|Name||No||Yard No||Builder||Laid down||Launched||Comp||Fate|
|Agamemnon||01, 03||484||Beardmore, Dalmuir||15.5.1905||23.6.1906||6.1908||target ship 4.1921, sold 1.1927|
|Lord Nelson||04, 82||783||Palmers, Jarrow||18.5.1905||4.9.1906||10.1908||sold 6.1920|
|Displacement normal, t||
Lord Nelson: 16090
|Displacement full, t||
Lord Nelson: 17820
135.2 oa 125.0 pp
|No of shafts||
Lord Nelson: 2 4-cyl VTE, 15 Babcock boilers
Agamemnon: 2 4-cyl VTE, 15 Yarrow boilers
|Power, h. p.||
|Max speed, kts||
coal 2000 + oil 400
belt: 305 - 203, upper belt: 203 - 102, citadel: 203, bulkhead: 203, citadel: 203, main turrets: 305, main barbettes: 305, secondary turrets: 203 - 178, deck: 102 - 25, CT: 305
2 x 2 - 305/45 BL Mk X, 4 x 2 - 234/50 BL Mk XI, 2 x 1 - 234/50 BL Mk XI, 24 x 1 - 76/50 12pdr 18cwt QF Mk I, 2 x 1 - 47/40 3pdr Hotchkiss Mk I, 5 - 450 TT (4 beam, 1 bow)
Last British classic battleships and second British semi-dreadnoughts with mighty secondary armament, provided under 1904-05 Estimates. Designed displacement was 16500t. The progress towards a heavier armament, first seen in King Edward VII, was taken a stage further in this design: all 152mm guns were abandoned in favour of a complete secondary 234mm battery. All these guns were mounted in turrets, thus disposing of the unsatisfactory main deck batteries which, despite their limitations, had been repeated in every class since the Royal Sovereign. The only other gun armament was 76mm for torpedo boat defence, and these were mounted on a flying deck over a midship structure reminiscent of Reed`s turret ships. Owing to the limited space for shrouds, a tripod mainmast was adopted. Ships were slightly heavier than the King Edward VIIs but docking restrictions required that their length be limited, so beam and draught were increased, and a squarer hull form amidships allowed some fining of the lines fore and aft. This form of the hull was very successful, both battleships easily achieved contract 18kts speed, had exceptional manoeuvrability and were good artillery platforms and seaboats. 80% of side area was protected by armor. Main lack of idea of battleship with powerful secondary caliber were problems with fire control: splashes of 12`` and 9.2`` shells were similar. In the long term they were not successful ships because of this fire control problem. 305mm guns and mountings originally ordered for this pair were employed in the Dreadnought and their completion was delayed while new guns were manufactured.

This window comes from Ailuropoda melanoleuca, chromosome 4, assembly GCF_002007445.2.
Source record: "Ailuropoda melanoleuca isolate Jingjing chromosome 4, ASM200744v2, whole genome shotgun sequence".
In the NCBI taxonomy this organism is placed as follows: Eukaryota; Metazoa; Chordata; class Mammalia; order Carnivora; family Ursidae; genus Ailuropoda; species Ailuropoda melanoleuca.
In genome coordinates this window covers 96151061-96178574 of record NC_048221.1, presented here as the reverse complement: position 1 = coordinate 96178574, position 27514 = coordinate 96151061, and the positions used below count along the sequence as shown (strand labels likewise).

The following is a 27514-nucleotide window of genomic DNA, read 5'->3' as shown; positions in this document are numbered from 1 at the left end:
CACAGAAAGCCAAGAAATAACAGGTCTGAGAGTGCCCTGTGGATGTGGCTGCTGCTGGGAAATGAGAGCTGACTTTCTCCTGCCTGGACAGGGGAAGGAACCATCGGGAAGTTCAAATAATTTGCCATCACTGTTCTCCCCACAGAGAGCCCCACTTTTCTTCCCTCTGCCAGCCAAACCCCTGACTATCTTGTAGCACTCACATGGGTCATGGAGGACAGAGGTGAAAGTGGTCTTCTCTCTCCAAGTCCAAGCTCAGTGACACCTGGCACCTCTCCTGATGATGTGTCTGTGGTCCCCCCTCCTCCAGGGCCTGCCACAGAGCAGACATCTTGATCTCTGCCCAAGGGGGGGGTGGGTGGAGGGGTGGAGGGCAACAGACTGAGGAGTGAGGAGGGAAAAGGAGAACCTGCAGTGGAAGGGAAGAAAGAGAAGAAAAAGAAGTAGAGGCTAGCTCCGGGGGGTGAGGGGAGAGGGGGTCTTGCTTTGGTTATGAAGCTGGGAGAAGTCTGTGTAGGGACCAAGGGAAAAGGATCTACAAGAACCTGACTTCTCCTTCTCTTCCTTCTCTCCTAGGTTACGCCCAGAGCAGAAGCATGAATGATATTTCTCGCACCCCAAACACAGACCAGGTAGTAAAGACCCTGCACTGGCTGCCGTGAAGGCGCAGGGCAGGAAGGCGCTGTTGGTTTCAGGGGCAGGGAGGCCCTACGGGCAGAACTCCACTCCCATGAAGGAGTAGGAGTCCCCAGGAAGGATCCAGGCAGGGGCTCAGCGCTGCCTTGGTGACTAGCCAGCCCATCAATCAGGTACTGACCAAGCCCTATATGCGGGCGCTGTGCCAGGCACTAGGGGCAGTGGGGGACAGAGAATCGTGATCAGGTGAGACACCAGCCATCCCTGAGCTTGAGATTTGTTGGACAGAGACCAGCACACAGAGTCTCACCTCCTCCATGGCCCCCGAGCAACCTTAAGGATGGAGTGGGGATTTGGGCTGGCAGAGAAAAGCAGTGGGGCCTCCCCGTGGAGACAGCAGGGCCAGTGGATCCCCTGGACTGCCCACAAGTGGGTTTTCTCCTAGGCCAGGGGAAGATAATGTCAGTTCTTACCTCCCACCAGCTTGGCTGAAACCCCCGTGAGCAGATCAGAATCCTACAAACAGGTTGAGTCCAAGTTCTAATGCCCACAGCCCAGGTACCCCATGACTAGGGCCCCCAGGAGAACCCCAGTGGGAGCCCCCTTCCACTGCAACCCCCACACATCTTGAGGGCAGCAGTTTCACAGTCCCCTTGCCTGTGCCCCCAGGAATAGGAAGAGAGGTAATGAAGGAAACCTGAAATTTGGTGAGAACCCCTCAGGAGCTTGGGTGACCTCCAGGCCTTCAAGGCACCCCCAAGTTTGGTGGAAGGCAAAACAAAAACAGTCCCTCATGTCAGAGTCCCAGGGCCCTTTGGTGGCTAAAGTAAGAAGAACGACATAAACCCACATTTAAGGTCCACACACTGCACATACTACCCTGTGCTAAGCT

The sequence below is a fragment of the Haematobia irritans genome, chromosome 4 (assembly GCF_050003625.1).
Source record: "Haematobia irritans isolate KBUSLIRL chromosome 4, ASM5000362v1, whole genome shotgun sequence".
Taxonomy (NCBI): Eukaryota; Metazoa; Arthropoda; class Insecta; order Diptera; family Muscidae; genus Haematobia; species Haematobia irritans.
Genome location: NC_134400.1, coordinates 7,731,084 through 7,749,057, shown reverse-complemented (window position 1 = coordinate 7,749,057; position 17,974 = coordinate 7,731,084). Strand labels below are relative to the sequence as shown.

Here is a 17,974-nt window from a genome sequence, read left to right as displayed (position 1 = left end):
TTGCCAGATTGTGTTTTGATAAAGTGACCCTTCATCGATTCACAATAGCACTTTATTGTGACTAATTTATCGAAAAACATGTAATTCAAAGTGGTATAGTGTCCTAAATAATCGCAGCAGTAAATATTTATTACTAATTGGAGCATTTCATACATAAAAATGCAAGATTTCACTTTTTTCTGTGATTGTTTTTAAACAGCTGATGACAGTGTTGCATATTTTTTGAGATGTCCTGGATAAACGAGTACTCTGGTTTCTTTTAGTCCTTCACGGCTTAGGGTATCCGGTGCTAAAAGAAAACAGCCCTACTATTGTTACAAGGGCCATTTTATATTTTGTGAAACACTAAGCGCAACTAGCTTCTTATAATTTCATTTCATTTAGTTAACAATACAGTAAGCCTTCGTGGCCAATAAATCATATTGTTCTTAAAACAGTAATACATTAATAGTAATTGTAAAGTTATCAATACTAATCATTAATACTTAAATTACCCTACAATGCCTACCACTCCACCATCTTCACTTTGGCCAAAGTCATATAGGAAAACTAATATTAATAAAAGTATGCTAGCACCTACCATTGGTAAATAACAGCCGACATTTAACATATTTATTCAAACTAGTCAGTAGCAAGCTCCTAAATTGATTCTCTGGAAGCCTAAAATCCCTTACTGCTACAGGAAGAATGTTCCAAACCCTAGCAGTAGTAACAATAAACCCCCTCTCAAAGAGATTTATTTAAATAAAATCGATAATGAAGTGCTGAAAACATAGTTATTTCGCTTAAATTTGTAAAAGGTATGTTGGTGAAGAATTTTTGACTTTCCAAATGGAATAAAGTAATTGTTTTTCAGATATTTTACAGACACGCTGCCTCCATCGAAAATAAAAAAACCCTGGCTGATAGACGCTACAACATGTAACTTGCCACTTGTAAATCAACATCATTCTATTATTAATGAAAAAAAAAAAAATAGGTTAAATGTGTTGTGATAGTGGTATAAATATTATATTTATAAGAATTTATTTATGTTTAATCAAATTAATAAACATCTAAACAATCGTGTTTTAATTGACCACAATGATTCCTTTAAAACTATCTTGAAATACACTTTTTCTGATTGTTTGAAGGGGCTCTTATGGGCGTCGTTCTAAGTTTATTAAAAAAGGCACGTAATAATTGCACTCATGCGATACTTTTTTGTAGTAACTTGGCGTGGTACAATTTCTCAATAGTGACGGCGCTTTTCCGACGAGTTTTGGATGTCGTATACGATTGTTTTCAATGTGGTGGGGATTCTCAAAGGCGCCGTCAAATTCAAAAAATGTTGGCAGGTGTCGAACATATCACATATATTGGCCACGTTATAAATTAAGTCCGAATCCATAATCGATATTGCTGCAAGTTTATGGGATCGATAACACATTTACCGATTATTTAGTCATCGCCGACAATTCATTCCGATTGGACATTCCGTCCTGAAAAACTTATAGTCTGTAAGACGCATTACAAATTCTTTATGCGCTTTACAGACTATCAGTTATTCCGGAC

The waterline belt extended over the full length of the hull and was 305mm amidships reducing to 229mm and 152mm forward and 102mm aft. The upper belt extended from the stem to the after barbette only, and was 203mm amidships reducing to 152mm and 102mm forward and closed by an 203mm bulkhead at the after end. Between the upper belt and upper deck the bases of the 234mm mountings were protected by a citadel of uniform 203mm armour extending from the forward to the aft barbette. There was a main protective deck over the full length, 25mm on the flat and 51mm on the slope, increasing to 102mm over main magazines forward and aft of the barbettes and 76-51mm over the steering gear. The main deck forward of the citadel was 38mm. The barbettes reduced to 76mm within the citadel and 203-76mm behind the belt. Main gun houses had 203mm walls with a 305mm face; the 234mm gun houses had 178mm walls, an 203mm face and 152mm bases.
1917, both: height of funnels increased.
Agamemnon took part in all bombardments of Turkish fortresses in Dardanelles in spring 1916 and was struck by more than 50 projectiles, including 14`` stone shot. Agamemnon used as the radio-controlled target-ship from April 1923. In December 1926 she was sold and replaced by former battleship Centurion.
Many thanks to Wolfgang Stöhr for additional information on this page.